|Text Index||Custom Search|
July 10, 2003
Contact: Alia Faraj
Governor Jeb Bush and Education Commissioner Jim Horne Announce Results
of 2002 National Assessment of Educational Progress (NAEP) Writing
Florida scores in top 10 for the first time
TALLAHASSEE Governor Jeb Bush and Education Commissioner Jim Horne today announced that Florida's writing scores increased more significantly than the rest of the nation under the 2002 National Assessment of Educational Progress (NAEP). In addition, Florida's fourth graders ranked eighth in the nation in writing the first time the state has scored in the top ten. The results are consistent with student achievement under the Governor's A+ Plan for Education, with more students scoring at or above basic level, and minority students making significant learning gains.
"Thanks to the hard work of Florida's principals, teachers, and students, our state performed well above the national average in writing," said Governor Bush. "Earlier this year, FCAT Writing results showed that our children have reached the highest level of performance since we began testing writing a decade ago. Today's NAEP results prove that accountability works."
As with the Florida Comprehensive Assessment Test (FCAT), minority students made significant learning gains on NAEP Writing. In fact, Florida's Hispanic fourth graders ranked third in the nation and Hispanic eighth graders ranked fifth in the nation. Scale scores for Florida's African-American fourth graders were significantly higher than the national average and scale scores for African-American eighth graders rose by 11 points, compared with a four-point improvement in national scale scores.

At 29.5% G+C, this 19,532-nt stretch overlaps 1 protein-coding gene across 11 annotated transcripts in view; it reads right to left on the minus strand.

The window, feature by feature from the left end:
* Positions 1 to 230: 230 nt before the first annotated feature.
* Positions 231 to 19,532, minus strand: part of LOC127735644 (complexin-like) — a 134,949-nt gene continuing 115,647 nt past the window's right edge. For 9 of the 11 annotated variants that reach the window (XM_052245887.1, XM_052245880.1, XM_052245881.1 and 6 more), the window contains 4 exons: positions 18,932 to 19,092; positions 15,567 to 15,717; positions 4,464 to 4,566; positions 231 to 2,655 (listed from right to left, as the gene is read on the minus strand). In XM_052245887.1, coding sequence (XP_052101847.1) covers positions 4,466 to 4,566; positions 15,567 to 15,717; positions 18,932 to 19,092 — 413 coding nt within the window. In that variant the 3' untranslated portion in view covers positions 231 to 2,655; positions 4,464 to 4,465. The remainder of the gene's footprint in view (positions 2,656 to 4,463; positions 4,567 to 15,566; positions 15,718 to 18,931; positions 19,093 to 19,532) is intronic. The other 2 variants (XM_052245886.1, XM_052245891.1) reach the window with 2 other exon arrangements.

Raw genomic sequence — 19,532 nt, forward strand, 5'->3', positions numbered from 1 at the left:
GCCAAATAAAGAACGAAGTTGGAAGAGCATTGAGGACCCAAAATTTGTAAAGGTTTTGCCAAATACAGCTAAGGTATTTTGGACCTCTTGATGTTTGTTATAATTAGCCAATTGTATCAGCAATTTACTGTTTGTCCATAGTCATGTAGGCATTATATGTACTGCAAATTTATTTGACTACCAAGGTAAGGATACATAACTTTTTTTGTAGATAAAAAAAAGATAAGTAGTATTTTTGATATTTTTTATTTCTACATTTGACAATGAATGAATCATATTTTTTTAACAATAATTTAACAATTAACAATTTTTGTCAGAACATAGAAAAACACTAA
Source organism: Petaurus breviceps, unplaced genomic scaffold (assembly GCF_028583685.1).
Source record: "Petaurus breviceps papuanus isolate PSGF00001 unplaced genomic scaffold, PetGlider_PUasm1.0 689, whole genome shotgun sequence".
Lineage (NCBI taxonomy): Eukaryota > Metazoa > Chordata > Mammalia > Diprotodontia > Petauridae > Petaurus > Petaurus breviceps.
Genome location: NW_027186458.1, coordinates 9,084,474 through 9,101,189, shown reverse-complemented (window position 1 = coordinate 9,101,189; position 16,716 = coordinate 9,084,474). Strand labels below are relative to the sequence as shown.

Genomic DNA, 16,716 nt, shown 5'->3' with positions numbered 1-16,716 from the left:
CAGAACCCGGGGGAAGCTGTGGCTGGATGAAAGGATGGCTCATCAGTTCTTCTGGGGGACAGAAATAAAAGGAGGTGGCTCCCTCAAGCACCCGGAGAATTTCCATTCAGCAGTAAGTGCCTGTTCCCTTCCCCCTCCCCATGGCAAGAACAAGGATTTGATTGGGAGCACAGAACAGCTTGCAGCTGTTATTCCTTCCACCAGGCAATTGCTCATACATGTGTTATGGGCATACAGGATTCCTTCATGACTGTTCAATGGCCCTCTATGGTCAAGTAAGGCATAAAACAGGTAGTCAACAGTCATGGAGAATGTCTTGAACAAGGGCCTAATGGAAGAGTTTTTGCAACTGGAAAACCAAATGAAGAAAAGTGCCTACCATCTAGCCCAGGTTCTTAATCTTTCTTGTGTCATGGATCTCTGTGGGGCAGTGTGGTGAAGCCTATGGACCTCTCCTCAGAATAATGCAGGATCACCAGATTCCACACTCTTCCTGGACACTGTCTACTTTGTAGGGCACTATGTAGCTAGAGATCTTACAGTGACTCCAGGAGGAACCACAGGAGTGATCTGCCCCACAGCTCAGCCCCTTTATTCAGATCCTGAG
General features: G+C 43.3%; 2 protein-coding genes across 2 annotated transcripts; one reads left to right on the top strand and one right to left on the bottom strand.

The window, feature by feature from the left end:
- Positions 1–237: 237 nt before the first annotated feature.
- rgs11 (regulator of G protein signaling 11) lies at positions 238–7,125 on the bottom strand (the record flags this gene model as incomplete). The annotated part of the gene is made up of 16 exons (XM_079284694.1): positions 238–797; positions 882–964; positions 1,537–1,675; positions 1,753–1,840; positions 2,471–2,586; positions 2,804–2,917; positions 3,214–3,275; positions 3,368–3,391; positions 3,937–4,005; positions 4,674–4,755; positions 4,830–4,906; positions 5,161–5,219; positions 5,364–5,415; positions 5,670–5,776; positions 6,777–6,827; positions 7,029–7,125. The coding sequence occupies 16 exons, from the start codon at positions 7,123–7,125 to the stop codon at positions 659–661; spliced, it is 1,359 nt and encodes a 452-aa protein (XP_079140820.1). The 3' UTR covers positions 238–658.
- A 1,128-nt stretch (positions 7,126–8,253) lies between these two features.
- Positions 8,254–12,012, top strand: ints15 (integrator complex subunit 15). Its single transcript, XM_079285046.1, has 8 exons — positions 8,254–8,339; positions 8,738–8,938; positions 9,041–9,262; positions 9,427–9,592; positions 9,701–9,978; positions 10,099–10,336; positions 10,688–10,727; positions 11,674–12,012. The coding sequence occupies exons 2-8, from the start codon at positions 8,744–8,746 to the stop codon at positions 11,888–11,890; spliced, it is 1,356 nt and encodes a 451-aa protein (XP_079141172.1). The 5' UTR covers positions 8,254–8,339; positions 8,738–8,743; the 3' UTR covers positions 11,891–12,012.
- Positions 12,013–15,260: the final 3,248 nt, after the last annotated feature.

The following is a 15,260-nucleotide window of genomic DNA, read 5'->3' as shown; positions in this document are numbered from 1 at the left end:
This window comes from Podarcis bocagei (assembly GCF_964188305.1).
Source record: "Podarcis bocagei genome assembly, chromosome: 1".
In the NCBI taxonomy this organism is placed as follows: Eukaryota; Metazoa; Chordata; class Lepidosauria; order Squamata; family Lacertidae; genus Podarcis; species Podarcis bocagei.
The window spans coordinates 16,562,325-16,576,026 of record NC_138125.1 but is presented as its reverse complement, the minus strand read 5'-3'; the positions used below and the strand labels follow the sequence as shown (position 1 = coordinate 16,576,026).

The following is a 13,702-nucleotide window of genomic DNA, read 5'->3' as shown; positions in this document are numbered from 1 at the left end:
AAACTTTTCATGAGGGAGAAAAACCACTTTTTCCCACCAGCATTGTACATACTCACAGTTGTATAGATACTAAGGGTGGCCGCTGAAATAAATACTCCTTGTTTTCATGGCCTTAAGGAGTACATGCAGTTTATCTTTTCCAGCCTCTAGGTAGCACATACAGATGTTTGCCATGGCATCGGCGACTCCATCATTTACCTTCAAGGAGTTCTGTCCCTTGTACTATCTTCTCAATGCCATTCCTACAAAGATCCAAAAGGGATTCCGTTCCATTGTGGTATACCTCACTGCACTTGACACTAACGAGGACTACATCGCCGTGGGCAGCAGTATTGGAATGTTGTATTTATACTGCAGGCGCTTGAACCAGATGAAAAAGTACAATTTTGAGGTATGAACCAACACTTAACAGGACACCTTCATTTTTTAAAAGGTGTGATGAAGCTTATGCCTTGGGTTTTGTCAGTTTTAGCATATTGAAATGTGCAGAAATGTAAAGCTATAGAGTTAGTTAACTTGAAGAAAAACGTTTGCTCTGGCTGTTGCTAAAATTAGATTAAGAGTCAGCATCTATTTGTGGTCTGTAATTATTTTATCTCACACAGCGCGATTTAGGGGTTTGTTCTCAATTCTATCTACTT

"During the past four years, with increased accountability, professional development, and hard-working teachers, our eighth graders not only caught up to the rest of the nation, they surpassed the national average," said Commissioner Horne. "Today's results are proof positive that what gets measured gets done."
Eighth graders showed dramatic improvement in writing. While Florida ranked 29th out of 39 states assessed in 1998, this year our eighth graders ranked 17th out of 46 states assessed.
Florida's average writing scores increased more significantly than the rest of the nation. For example, from 1998 to 2002, the average writing score for Florida's eighth graders jumped from 142 to 154, while the national average score (for eighth graders) improved from 148 to 152. In addition, the only large states that performed better than Florida on the NAEP 2002 Writing Assessment were Massachusetts (in both 4th and 8th grade) and New York (in 4th grade only).
The NAEP, also known as "the Nation's Report Card," is a national assessment of what students can do in various subject areas. For more information regarding Florida's performance on the 2002 National Assessment of Educational Progress (NAEP) Writing, log on to: http://nces.ed.gov/nationsreportcard/writing/.